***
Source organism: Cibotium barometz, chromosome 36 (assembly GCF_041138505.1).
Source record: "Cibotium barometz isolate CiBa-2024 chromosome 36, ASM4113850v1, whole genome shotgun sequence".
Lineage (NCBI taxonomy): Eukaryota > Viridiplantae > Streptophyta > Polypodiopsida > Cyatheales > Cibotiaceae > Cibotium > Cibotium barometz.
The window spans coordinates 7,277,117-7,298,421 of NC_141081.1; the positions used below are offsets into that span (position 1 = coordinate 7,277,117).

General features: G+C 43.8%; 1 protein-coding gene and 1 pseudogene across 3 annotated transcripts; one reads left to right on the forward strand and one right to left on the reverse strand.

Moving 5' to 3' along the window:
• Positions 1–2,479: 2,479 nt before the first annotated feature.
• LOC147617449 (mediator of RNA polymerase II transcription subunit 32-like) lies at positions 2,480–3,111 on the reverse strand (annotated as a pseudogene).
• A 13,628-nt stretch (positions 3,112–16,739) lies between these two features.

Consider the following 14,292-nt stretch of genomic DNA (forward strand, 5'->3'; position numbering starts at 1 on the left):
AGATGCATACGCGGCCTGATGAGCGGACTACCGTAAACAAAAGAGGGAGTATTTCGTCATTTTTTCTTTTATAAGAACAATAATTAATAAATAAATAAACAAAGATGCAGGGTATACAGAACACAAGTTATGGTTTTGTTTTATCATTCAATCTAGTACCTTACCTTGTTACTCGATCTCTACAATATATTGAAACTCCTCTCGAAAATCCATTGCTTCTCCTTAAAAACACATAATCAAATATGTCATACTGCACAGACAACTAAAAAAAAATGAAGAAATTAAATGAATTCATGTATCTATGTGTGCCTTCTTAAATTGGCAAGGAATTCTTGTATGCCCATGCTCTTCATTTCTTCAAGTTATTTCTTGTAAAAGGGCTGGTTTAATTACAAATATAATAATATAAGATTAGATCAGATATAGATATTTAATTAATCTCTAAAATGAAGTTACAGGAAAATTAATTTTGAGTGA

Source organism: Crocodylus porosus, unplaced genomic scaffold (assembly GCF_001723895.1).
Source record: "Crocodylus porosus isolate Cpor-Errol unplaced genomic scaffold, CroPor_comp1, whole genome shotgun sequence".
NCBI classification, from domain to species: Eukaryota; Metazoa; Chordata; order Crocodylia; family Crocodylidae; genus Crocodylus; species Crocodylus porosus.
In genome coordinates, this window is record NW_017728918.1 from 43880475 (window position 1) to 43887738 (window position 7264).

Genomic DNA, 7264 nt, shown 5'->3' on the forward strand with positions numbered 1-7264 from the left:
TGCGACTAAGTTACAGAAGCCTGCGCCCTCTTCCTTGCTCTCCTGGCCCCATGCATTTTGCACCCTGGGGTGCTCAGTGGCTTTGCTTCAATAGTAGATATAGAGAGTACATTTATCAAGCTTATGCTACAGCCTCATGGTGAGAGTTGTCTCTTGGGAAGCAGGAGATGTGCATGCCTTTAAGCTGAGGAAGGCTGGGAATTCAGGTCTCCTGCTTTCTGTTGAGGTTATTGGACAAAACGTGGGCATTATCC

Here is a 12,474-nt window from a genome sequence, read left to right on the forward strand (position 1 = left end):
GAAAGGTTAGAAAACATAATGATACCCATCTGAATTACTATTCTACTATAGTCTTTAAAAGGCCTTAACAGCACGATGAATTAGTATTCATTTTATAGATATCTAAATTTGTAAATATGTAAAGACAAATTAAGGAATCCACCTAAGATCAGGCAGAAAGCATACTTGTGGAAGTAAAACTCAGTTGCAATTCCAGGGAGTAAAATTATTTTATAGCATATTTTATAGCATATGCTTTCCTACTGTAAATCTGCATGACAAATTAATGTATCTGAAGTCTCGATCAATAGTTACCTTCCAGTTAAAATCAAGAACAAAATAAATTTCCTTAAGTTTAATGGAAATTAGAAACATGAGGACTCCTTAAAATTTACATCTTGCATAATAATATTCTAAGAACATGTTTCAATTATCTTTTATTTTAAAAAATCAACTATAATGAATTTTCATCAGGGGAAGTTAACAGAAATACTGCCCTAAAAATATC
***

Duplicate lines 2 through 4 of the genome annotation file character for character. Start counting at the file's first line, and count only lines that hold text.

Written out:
Source record: "Cibotium barometz isolate CiBa-2024 chromosome 36, ASM4113850v1, whole genome shotgun sequence".
Lineage (NCBI taxonomy): Eukaryota > Viridiplantae > Streptophyta > Polypodiopsida > Cyatheales > Cibotiaceae > Cibotium > Cibotium barometz.
The window spans coordinates 7,277,117-7,298,421 of NC_141081.1; the positions used below are offsets into that span (position 1 = coordinate 7,277,117).